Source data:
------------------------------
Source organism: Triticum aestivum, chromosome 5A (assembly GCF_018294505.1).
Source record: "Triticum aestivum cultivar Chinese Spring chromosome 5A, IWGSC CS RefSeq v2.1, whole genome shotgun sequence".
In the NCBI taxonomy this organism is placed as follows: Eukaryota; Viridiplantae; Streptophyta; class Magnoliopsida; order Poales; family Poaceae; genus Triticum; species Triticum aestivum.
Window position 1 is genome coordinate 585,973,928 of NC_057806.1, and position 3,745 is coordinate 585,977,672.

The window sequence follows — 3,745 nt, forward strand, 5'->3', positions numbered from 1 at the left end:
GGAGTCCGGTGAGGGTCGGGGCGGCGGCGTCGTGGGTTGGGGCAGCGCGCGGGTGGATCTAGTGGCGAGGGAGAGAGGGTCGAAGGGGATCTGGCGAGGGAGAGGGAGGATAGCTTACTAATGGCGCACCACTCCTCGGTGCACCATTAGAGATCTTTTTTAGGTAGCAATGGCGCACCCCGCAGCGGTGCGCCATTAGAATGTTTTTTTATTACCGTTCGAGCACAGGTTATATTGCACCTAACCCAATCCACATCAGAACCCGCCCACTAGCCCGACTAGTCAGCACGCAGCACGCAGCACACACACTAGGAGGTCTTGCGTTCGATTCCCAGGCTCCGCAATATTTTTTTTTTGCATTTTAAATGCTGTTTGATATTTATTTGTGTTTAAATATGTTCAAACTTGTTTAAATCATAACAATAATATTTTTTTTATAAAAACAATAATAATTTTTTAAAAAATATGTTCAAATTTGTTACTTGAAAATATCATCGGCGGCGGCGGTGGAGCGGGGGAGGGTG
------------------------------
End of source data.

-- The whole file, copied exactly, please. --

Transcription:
Source organism: Triticum aestivum, chromosome 5A (assembly GCF_018294505.1).
Source record: "Triticum aestivum cultivar Chinese Spring chromosome 5A, IWGSC CS RefSeq v2.1, whole genome shotgun sequence".
In the NCBI taxonomy this organism is placed as follows: Eukaryota; Viridiplantae; Streptophyta; class Magnoliopsida; order Poales; family Poaceae; genus Triticum; species Triticum aestivum.
Window position 1 is genome coordinate 585,973,928 of NC_057806.1, and position 3,745 is coordinate 585,977,672.

The window sequence follows — 3,745 nt, forward strand, 5'->3', positions numbered from 1 at the left end:
GGAGTCCGGTGAGGGTCGGGGCGGCGGCGTCGTGGGTTGGGGCAGCGCGCGGGTGGATCTAGTGGCGAGGGAGAGAGGGTCGAAGGGGATCTGGCGAGGGAGAGGGAGGATAGCTTACTAATGGCGCACCACTCCTCGGTGCACCATTAGAGATCTTTTTTAGGTAGCAATGGCGCACCCCGCAGCGGTGCGCCATTAGAATGTTTTTTTATTACCGTTCGAGCACAGGTTATATTGCACCTAACCCAATCCACATCAGAACCCGCCCACTAGCCCGACTAGTCAGCACGCAGCACGCAGCACACACACTAGGAGGTCTTGCGTTCGATTCCCAGGCTCCGCAATATTTTTTTTTTGCATTTTAAATGCTGTTTGATATTTATTTGTGTTTAAATATGTTCAAACTTGTTTAAATCATAACAATAATATTTTTTTTATAAAAACAATAATAATTTTTTAAAAAATATGTTCAAATTTGTTACTTGAAAATATCATCGGCGGCGGCGGTGGAGCGGGGGAGGGTG